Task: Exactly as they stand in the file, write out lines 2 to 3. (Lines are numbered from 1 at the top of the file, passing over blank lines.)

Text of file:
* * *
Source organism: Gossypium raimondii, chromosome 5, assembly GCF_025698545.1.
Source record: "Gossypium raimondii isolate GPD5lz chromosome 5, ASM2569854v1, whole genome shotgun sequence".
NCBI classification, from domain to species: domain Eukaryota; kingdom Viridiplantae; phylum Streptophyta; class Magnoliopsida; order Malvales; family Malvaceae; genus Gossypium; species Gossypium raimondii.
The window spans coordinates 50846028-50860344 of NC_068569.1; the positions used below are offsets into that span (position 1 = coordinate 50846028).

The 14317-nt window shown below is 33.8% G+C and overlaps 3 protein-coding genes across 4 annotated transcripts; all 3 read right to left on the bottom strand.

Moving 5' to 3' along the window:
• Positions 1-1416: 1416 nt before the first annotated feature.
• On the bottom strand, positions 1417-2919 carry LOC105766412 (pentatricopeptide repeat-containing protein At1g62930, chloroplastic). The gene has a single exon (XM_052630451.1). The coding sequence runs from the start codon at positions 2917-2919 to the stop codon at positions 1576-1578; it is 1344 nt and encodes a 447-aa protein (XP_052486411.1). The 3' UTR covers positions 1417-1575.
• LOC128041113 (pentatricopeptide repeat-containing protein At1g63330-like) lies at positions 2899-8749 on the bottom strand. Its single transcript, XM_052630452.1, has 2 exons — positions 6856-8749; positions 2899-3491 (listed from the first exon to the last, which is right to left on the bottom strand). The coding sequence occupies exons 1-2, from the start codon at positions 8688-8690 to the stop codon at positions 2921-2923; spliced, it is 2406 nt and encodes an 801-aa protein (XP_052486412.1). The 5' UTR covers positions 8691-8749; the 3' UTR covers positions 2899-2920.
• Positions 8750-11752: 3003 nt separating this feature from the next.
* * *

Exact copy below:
Source record: "Gossypium raimondii isolate GPD5lz chromosome 5, ASM2569854v1, whole genome shotgun sequence".
NCBI classification, from domain to species: domain Eukaryota; kingdom Viridiplantae; phylum Streptophyta; class Magnoliopsida; order Malvales; family Malvaceae; genus Gossypium; species Gossypium raimondii.